On October 17, 1604, Kepler observed that an exceptionally bright star had suddenly appeared in the constellation Ophiuchus. (It was first observed by several others on October 9.) The appearance of the star, which Kepler described in his book De Stella nova in pede Serpentarii (“On the New Star in the Foot of Ophiuchus”), provided further evidence that the cosmos is not unchanging—an observation that influenced Galileo in his argument. It has since been determined that the star was a supernova, the second in a generation, later called "Kepler's Star" or Supernova 1604. No additional supernovae have been observed in the Milky Way, though others outside our galaxy have been seen.
Other scientific and mathematical work
Kepler also made fundamental investigations into combinatorics (a branch of mathematics), geometrical optimization, and natural phenomena such as snowflakes, always with an emphasis on form and design. He was also one of the founders of modern optics, defining, for instance, antiprisms and the Kepler telescope, as detailed in his books Astronomiae Pars Optica and Dioptrice. In addition, he was the first to recognize non-convex regular solids (such as "stellated dodecahedra"), which have been named "Kepler solids" in his honor.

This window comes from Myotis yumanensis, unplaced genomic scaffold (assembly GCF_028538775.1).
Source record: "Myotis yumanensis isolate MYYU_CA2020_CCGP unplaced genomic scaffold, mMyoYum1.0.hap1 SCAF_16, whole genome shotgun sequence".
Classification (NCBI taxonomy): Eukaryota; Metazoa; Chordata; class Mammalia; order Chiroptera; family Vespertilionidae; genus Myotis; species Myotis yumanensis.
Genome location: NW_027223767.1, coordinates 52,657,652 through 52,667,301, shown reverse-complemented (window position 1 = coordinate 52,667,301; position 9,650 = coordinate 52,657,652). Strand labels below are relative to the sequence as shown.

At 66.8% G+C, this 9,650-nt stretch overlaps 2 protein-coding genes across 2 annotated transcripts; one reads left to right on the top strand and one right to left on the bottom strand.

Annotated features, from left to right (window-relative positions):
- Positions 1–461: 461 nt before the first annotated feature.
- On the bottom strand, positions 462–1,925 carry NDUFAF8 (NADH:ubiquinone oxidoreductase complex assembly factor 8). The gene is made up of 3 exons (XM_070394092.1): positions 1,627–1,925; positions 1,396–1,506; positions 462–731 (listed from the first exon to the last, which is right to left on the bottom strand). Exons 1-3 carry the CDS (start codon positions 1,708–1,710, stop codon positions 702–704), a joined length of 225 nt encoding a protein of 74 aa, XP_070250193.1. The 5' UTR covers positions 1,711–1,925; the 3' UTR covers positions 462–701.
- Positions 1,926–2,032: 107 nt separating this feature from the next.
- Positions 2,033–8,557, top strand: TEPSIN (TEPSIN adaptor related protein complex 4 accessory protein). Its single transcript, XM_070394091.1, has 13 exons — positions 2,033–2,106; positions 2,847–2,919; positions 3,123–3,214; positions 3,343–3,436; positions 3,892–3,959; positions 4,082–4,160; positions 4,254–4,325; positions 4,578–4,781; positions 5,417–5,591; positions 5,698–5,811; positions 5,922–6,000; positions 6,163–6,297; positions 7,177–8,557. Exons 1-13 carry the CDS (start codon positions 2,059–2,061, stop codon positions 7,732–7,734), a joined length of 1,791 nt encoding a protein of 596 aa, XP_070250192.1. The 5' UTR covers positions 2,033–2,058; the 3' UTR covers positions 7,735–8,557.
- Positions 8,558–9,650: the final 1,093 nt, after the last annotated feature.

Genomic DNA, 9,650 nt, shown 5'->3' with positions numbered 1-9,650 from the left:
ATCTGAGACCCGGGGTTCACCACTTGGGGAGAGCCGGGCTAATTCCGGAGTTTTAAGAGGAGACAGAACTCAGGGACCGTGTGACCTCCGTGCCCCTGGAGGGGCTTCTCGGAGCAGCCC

Mysticism and astrology
Kepler was a Pythagorean mystic who incorporated religious arguments and reasoning into his work. Thus, the basis for many of his most important contributions was essentially theological (Barker & Goldstein 2001).
He considered mathematical relationships to be at the base of all nature, and all creation to be an integrated whole. This was in contrast to the Platonic and Aristotelian notion that the Earth was fundamentally different from the rest of the universe, being composed of different substances and with different natural laws applying. In his attempt to discover universal laws, Kepler applied terrestrial physics to celestial bodies.
Moreover, Kepler was convinced that celestial bodies influence terrestrial events. One result of this belief was his correct assessment of the Moon's role in generating the tides, years before Galileo's incorrect formulation. Another was his belief that someday it would be possible to develop a "scientific astrology," despite his general disdain for most of the astrology of his time.
Kepler discovered the laws of planetary motion while trying to achieve the Pythagorean purpose of finding harmony of the celestial spheres. According to historian of science James R. Voelkel (Johannes Kepler and the New Astronomy), he asked a unique question: "Why did God choose to construct the solar system in this way and not another?"